Beijing, China: President Xi Jinping declared open the 19th Congress of the Communist Party of China (CPC), the ruling party in the country, saying China is entering a “new era” of challenges and opportunities. The Congress is a twice-a-decade political meeting to reshuffle political and military leadership positions in the country.
China’s Communist Party has held 18 Congresses to fill its leadership ranks since 1921. The party, which has held absolute power since 1949, organises the meetings every five years.
President Xi Jinping told the 2,287 delegates that the party must “resolutely oppose” any actions that undermine its leadership as it steers a course through a high-stakes period in its development.
“The situation both domestic and abroad is undergoing profound and complex changes,” said Xi, who is expected to secure a second five-year term as general secretary and stack leadership positions with loyalists during the twice-a-decade congress.
“China’s development is still in a stage of important strategic opportunities. The prospects are bright, but the challenges are also severe,” he said in a marathon speech that exceeded three hours and was met by waves of applause.
“Socialism with Chinese characteristics has entered a new era.”
He vowed to open the economy, promised to win the fight against poverty, and warned he would continue a “zero tolerance” campaign against corruption.
“Every one of us in the party must do more to uphold party leadership and the Chinese socialist system and resolutely oppose all statements and actions that undermine, distort or negate them,” he said.
On other fronts, Xi touted efforts to complete the army’s modernisation by 2035 and build artificial islands in the disputed South China Sea
In a stern warning to self-ruled Taiwan, which Beijing considers a rebel province, Xi said China has the “ability to defeat separatist attempts for Taiwan independence in any form”.
Xi, who has championed globalisation in the face of President Donald Trump’s “America First” policies, vowed to further open up China’s economy.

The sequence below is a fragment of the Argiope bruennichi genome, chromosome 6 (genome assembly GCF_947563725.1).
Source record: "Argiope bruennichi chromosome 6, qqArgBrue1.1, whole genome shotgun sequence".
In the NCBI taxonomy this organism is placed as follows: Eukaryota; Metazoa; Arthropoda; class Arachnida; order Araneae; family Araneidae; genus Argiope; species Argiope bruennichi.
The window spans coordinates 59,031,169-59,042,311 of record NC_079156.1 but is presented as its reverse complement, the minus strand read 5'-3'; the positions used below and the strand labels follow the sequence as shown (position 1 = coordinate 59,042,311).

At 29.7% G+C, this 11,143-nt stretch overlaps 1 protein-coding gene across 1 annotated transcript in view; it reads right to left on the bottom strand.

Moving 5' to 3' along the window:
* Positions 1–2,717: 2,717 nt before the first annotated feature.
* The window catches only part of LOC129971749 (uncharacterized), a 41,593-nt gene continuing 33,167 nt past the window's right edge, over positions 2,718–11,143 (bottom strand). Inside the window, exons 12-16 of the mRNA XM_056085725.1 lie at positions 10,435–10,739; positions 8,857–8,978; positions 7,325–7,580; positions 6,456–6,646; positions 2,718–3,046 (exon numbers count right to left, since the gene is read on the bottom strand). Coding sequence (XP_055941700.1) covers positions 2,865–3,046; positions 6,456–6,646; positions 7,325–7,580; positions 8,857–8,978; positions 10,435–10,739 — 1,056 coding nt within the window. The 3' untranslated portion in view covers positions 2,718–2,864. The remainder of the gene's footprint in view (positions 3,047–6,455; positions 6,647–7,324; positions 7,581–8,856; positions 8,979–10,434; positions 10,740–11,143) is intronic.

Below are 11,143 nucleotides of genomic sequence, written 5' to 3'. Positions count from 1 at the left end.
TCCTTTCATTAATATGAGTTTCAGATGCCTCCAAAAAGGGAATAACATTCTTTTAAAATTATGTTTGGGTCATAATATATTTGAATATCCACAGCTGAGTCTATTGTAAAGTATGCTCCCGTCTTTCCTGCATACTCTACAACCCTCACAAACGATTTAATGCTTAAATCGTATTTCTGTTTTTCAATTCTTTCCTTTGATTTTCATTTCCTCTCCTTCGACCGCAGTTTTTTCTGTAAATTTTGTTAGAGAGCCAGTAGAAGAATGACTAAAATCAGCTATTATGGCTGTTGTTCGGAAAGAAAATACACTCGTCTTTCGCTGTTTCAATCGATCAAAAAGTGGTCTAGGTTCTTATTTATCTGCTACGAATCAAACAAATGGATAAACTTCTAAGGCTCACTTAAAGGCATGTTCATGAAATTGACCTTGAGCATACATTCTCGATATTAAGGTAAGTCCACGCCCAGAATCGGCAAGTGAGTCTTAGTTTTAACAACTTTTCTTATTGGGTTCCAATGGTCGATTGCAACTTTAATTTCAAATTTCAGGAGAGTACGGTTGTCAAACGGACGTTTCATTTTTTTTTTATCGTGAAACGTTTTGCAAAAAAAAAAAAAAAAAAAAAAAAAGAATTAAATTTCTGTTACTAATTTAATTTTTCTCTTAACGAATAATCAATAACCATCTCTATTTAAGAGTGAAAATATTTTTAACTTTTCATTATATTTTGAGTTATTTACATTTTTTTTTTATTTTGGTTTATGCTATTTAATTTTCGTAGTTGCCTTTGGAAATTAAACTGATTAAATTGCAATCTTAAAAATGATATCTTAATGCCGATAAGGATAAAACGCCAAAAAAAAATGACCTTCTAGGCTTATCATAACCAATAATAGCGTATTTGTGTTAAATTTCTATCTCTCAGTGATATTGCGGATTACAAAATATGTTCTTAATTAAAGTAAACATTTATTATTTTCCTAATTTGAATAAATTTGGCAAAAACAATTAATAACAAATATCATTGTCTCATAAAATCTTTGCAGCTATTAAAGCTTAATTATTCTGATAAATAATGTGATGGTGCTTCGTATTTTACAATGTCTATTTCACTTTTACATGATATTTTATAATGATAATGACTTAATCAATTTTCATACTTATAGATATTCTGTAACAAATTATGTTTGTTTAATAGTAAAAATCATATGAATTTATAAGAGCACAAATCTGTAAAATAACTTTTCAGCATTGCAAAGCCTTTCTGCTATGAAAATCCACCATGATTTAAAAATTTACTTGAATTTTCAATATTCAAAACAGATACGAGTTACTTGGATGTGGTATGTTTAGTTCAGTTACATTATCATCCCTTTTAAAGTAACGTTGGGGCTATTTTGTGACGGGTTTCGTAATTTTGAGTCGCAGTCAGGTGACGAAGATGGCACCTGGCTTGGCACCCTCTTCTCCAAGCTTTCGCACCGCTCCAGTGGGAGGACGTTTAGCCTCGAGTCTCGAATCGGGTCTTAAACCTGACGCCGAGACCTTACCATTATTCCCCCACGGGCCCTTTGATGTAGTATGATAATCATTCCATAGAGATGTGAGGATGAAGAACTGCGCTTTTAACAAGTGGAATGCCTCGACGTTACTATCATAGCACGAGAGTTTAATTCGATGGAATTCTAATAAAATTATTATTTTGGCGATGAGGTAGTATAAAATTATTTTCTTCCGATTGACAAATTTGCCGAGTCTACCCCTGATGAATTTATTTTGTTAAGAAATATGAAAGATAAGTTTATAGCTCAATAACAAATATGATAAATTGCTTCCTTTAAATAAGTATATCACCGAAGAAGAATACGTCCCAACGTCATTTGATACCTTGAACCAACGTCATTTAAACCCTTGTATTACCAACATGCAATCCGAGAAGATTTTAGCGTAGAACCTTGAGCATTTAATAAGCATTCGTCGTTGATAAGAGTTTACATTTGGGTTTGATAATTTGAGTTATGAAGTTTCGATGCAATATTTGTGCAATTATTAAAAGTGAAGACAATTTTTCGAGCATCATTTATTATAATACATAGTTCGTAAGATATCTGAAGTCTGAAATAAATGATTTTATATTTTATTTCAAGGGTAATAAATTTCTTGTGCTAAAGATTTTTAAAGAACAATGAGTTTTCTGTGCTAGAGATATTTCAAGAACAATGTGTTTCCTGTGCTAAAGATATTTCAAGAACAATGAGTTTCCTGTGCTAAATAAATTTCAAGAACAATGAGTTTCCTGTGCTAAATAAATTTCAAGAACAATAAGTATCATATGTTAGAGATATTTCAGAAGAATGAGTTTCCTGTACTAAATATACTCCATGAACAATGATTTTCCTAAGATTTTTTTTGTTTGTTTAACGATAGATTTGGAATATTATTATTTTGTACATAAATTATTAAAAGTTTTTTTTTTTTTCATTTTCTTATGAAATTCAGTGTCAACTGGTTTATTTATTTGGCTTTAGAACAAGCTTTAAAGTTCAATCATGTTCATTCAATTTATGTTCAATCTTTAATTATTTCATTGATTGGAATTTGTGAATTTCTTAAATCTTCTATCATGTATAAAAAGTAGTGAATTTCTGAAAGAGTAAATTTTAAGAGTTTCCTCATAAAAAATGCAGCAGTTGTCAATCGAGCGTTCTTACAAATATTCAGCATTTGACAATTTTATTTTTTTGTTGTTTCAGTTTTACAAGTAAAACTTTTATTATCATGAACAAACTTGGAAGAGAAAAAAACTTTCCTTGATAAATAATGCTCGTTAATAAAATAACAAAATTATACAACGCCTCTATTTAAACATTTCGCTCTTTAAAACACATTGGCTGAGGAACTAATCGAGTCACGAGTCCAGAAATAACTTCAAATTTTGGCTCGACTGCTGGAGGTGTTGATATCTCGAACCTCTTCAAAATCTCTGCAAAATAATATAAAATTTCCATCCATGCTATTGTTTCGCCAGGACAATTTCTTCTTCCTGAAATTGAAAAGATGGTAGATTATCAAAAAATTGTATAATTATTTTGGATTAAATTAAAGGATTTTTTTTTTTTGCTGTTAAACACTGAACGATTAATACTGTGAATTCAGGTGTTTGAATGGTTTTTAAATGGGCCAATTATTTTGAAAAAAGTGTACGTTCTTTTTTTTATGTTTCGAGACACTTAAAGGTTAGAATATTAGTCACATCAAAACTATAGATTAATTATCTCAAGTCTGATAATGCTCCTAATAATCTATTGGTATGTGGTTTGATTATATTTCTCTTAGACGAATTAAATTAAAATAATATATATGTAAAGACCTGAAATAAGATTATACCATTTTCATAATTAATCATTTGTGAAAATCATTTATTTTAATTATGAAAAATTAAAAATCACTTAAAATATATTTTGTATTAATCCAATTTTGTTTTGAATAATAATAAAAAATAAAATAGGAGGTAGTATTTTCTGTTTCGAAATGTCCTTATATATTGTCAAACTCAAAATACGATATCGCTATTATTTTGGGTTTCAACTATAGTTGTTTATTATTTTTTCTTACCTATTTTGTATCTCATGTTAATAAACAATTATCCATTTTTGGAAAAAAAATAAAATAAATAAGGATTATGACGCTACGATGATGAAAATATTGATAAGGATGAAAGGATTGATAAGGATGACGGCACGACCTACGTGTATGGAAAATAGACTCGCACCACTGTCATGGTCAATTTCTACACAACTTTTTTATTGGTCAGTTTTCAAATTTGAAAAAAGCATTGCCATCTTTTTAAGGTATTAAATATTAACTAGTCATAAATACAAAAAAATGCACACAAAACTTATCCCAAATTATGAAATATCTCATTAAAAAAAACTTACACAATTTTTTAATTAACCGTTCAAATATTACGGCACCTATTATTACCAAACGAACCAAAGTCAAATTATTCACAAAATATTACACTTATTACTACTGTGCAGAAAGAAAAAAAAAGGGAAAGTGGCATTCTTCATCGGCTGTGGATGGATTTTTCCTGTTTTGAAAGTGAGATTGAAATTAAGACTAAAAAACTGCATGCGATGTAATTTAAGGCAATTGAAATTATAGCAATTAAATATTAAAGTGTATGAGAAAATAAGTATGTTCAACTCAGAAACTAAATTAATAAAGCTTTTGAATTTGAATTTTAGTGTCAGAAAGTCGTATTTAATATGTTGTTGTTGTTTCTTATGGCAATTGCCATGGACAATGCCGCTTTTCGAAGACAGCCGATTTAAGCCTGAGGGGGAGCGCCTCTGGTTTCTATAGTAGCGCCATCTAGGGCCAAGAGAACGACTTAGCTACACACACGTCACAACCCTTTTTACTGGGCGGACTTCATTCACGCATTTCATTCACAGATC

“China will not close its doors to the world, we will only become more and more open,” Xi said, pledging to “protect the legitimate rights and interests of foreign investors”.
This year, 2,287 delegates from across the country are in Beijing in a highly choreographed event to pick members of the 205-person Central Committee.
The committee will name the line-up of the country’s anti-graft watchdog, the Central Commission for Discipline Inspection (CCDI). It will also select members for the 25-person Politburo and its all-powerful Standing Committee — the country’s highest leadership body comprising just seven people. The Standing Committee will be unveiled at the end of the Congress, which usually lasts about a week.
A series of other appointments will also be made over the Congress period. These include provincial party chiefs and governors and heads of some state-owned enterprises.
At the very top, President Xi Jinping is expected to cruise to a second, five-year term as general secretary of the party, like his two immediate predecessors, Hu Jintao and Jiang Zemin. Xi will speak at the conclave to summarise the country’s achievements in the past five years and lay out the direction for the next five.
The party’s constitution will be amended at the end of the Congress, likely to include a reference to Xi’s thinking or ideology as a guiding party principle, joining Mao Zedong and the reformist former leader Deng Xiaoping, whose names are already enshrined in the document.
The 19th Congress is a gathering of China’s most powerful people: Incumbent state leaders, cabinet ministers, top military generals, provincial party chiefs and governors, mayors of major cities as well as managers of large state-controlled enterprises and banks.
Analysts expect Xi to consolidate his power at the Congress, confirming his stature as China’s most powerful ruler since Deng Xiaoping or even Mao Zedong. One strong indicator of his elevation into this exclusive pantheon of Chinese leaders would be if his name is added to the party’s constitution.
Each Chinese leader since Mao has had one of his personal political philosophies or ideas codified in the constitution. Jiang’s “Three Represents” and Hu’s “Scientific Outlook on Development” were both written into the document, but without their names.
Only two philosophies have names attached to them in the Communist commandments: “Mao Zedong Thought” and “Deng Xiaoping Theory”.
State media said last month that the constitution will be amended during the Congress to “reflect the new governance concepts, thoughts and strategies” developed by the Central Committee since the last meeting.
China’s constitution limits the president and premier to two five-year terms, but there are no rules for the duration of party jobs — where the real power lies — except a ban on “lifelong tenure”.
This has heightened speculation that Xi may try to stay in power in some capacity after 2022, especially since no one has emerged as a clear frontrunner to succeed him.